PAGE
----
Monday, January 16, 2012

Shoulder Pads & Puff Sleeved Sweaters

vintage knitting puff sleeves
There's no need to sit like that; a good shoulder pad will keep your puff in place!

There is a lot to cover. First off, I ask that you shove all your preconceptions, jokes, eyeball rolls and Dynasty memories to the back of your mind. We are talking about a different era for starters.
Shoulder pads in the 30s/40s were a very different beast. They were not the Velcro disks that we immediately think of in a post 1980s world.

Shoulder padding falls into 3 main categories (at least for our purposes)
Sleeve Heads (Shaped and Rolled)
This is of no help to the home knitter.

Elsa Schiaparelli, perhaps best known to us knitters for her iconic tromp l'oile sweaters, pioneered an unbelievable list of fashion classics, among them the Shoulder Pad. The Schiaparelli shoulder is strongly associated with Hollywood glamour, and all the broadest of faux-broad broads, Crawford, Garbo and Hepburn were fans.  Her look is satirized and honoured in the fashion show segment of The Women (fashions by Adrian) Watch the clip below to see how these extreme silhouettes and shoulder styling are era specific. These pads were often triangles; soft cushions extending width. Her 1930s mainstreaming of adjustable shoulder padding into conventional women's wear ensured that the square shoulder of the 1940s was feminine, rather than a simple diminution of military uniforms and other customs of mens tailoring.

You must click HERE to watch on youtube proper.
Watch on Mute!  This is (clearly) not the original soundtrack.

Shoulder Pads are best suited to structural puff sleeves.  Puffed, or full sleeves that have been folded or pleated into the seam benefit most from this style of padding.  Military, kick-up, and elongated shoulder lines from the late 1930s up until the introduction of the New Look in 1947 were supported by shoulder pads and should be now.  The hand knitter working from patterns in this era would have taken this extra step for granted.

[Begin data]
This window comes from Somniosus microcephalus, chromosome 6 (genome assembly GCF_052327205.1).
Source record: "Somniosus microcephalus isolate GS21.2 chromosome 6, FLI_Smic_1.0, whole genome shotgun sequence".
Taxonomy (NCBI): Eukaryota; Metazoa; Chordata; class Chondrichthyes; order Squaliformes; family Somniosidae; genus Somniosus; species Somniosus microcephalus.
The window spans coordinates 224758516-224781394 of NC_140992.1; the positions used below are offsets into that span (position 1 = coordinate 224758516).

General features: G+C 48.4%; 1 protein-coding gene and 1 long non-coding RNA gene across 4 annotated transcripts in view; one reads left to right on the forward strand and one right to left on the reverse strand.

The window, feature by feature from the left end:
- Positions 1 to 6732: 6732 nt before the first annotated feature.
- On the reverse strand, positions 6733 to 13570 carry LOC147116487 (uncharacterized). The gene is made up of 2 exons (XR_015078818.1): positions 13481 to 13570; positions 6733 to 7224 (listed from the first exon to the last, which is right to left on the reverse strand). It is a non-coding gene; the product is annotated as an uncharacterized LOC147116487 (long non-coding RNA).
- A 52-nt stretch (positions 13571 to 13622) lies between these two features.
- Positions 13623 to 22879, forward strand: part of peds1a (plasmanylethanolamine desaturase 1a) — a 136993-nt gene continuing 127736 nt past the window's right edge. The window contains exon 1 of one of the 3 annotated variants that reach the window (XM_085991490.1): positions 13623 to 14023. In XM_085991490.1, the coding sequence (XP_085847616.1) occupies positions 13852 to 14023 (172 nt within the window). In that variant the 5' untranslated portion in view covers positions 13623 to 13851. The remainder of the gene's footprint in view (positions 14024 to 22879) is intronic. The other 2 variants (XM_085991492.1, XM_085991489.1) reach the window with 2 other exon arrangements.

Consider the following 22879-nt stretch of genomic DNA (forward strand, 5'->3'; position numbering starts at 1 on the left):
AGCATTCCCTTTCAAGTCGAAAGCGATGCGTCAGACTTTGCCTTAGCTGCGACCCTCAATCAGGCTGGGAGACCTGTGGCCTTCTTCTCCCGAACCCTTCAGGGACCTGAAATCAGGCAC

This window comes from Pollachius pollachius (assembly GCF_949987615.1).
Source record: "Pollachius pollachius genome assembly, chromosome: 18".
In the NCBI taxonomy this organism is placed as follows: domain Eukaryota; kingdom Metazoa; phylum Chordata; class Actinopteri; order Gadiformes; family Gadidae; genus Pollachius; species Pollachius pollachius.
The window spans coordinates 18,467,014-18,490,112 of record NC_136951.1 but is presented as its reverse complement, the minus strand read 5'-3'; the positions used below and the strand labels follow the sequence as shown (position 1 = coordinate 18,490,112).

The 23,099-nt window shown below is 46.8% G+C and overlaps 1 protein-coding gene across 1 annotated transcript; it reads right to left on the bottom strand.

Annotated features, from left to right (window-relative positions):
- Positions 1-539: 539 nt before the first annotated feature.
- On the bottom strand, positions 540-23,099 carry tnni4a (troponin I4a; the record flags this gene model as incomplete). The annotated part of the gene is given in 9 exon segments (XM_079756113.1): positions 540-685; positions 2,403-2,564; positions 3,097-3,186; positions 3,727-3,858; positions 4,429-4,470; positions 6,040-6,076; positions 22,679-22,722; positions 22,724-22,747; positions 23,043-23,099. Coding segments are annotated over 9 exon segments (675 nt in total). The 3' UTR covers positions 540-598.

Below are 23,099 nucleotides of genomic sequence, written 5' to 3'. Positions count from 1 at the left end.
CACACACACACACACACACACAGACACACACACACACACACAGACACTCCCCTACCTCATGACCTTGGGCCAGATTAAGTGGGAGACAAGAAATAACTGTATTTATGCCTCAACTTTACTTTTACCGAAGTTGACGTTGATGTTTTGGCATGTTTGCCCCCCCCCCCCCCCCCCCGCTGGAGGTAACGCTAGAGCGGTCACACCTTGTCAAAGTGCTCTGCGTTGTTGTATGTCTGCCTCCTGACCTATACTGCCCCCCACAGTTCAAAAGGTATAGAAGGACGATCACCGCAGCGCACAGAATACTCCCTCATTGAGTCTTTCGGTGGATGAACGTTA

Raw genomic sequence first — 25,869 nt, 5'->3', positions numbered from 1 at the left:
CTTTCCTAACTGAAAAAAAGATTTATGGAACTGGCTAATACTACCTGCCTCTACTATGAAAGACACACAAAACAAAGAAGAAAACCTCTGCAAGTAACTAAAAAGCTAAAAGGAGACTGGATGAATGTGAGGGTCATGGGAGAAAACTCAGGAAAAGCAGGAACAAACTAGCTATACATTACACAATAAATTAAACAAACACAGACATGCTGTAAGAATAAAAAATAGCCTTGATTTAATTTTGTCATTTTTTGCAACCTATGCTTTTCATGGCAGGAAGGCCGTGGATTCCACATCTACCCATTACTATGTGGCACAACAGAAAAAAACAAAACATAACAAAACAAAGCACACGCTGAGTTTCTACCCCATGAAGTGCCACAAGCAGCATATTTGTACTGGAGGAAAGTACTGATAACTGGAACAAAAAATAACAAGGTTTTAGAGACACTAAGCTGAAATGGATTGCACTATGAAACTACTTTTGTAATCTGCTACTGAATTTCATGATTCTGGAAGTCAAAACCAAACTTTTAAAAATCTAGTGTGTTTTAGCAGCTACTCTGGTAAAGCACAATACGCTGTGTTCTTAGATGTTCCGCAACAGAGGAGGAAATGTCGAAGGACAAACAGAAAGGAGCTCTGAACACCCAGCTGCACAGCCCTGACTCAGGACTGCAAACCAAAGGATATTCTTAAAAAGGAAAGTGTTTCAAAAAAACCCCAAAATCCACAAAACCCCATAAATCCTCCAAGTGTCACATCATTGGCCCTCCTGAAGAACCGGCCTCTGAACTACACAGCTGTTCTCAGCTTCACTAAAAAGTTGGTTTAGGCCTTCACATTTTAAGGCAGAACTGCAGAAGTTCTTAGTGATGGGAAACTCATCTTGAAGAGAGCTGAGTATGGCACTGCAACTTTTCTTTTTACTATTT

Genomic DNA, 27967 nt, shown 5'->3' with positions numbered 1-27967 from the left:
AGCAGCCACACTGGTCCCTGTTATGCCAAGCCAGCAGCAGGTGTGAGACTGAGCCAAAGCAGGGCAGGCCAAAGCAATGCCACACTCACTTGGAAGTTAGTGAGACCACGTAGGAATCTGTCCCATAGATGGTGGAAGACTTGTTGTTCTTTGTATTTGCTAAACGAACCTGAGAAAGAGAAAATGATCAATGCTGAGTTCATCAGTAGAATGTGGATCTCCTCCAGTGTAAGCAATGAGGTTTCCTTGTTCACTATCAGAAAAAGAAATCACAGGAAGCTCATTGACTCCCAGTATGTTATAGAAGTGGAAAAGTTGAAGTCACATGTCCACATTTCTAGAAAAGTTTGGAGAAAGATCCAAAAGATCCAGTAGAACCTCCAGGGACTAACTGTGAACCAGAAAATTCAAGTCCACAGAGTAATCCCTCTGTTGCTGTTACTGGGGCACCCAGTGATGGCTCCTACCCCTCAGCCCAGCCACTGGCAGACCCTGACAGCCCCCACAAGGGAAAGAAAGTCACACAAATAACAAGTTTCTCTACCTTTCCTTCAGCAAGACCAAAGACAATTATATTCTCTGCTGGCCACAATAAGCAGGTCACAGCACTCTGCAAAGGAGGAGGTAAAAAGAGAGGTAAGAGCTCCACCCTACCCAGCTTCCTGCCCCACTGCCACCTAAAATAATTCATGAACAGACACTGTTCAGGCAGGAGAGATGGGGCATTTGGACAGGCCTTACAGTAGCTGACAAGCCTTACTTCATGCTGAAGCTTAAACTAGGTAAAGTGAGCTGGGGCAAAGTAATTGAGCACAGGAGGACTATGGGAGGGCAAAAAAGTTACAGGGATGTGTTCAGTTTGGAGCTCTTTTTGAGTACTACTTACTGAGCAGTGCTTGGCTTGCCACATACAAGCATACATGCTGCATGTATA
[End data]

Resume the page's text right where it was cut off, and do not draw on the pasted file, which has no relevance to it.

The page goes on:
Know which look you're going for by reading Puffed Sleeves in the 1930's and 1940's.

Many Vintage Patterns include directions for knitted pads to be sewn to the inside of the sweater. A good example may be found in the V&A's collection: "For When You're off Duty". This little pad is more like a cushion; knit of jumper yarn (sock yarn is a good substitution) and stuffed to your taste. It rests on the shoulder and supports the apex of the puff. Make your own as you would a cell phone cozy. Two squares or rectangles sewn together, or one folded in half and seamed will do. For a softer, pre-war look, you may choose to make your pad out of two triangles rather than rectangles which have a more masculine feel.

Read 'Using Gauge Swatches as Shoulder Pads in the Vintage Style' for more on knitted padding.
Read 'Choosing & Placing Knitted Shoulder Pads' for further guidance.

Today, ready made shoulder pads may be purchased at most fabric stores. These objects are more like the power suit boosters we are used to. For Knitters' use they will most likely need to be trimmed. For this reason I do not recommend buying vinyl pads. Good companies provide different pads for different sleeve shapes i.e. Raglan, Dolman. The pad is sewn to the garment through the center, creating a spine for the pad. Baste this spine and try on the sweater. Working from the outside, still wearing the sweater, take small stitches with the sweater's yarn (de-plyed if necessary) to anchor the pad in place, or for heavy yarns, sewing thread.